- Jul 27, 2021
PM Narendra Modi addressed to the nation saying that, India has shot down a low-earth orbit satellite in space, propelling itself into an elite club of nations, which has mastered this anti-satellite (ASAT) missile technology.
And with this Mission Shakti, India has become the fourth nation in the world after the United States, China, and Russia to demonstrate anti-satellite missile capability by shooting down a live satellite. Prime Minister Narendra Modi described it as a rare achievement that puts the country in an exclusive club of space superpowers.
Mission Shakti operation was a challenging target to achieve but was completed successfully within three minutes of launch – PM Modi
On March 27, the test was done to verify that India can safeguard its space assets as it is the responsibility of the Government of India to defend the country’s interests in outer space.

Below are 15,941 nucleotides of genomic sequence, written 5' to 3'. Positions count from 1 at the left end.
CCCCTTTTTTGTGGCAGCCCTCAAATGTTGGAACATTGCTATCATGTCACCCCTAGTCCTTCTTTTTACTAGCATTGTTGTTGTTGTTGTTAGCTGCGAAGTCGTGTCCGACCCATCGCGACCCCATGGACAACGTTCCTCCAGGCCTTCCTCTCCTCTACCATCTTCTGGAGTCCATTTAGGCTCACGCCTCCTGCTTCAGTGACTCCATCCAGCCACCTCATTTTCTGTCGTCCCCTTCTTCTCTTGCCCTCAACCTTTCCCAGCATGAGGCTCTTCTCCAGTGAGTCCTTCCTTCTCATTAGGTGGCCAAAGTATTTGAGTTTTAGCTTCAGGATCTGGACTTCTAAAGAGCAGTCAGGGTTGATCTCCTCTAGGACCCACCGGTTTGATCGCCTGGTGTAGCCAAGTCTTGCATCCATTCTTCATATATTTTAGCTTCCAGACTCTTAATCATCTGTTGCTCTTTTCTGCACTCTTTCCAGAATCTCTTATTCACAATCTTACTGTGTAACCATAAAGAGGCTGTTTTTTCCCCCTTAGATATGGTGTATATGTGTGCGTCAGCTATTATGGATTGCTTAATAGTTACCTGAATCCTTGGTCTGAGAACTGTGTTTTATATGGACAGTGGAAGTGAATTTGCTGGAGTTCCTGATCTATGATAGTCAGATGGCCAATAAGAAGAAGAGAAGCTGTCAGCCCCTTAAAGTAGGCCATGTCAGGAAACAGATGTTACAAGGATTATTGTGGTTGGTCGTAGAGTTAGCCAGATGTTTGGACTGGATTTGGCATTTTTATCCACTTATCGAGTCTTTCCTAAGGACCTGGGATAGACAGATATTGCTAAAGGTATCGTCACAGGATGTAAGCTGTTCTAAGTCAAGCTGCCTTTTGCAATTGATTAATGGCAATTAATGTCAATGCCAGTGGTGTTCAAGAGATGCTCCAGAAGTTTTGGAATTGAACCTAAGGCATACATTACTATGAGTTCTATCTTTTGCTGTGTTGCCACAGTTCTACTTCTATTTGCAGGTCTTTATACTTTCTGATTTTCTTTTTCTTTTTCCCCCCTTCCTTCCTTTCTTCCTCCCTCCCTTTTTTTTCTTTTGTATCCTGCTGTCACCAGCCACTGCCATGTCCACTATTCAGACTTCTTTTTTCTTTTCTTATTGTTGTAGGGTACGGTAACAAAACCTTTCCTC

The team of scientists was able to accomplish this feat within a span of 3 minutes marking it a historic moment to the fact that India has successfully been able to demonstrate its capability to interdict and intercept a satellite in outer space based on complete indigenous technology. Mission Shakti has ensured that it secures a place in the space power league by shooting down the satellite which was orbiting at an altitude of 300 km.
In the journey of every nation there are moments that bring utmost pride and have a historic impact on generations to come.
One such moment is today.
India has successfully tested the Anti-Satellite (ASAT) Missile. Congratulations to everyone on the success of #MissionShakti.
— Narendra Modi (@narendramodi) March 27, 2019
Anti-satellites or ASATs are space weapons designed to disable or destroy satellites for strategic military purposes. India tested this missile on Wednesday to target live satellite on low earth orbit (LEO). Most military satellites orbit up to 2,000 km above the earth’s surface on LEO.
However, no country has used the ASAT system in warfare till now. Several nations have shot down their own (defunct) satellites to demonstrate their ASAT capabilities in a show of force.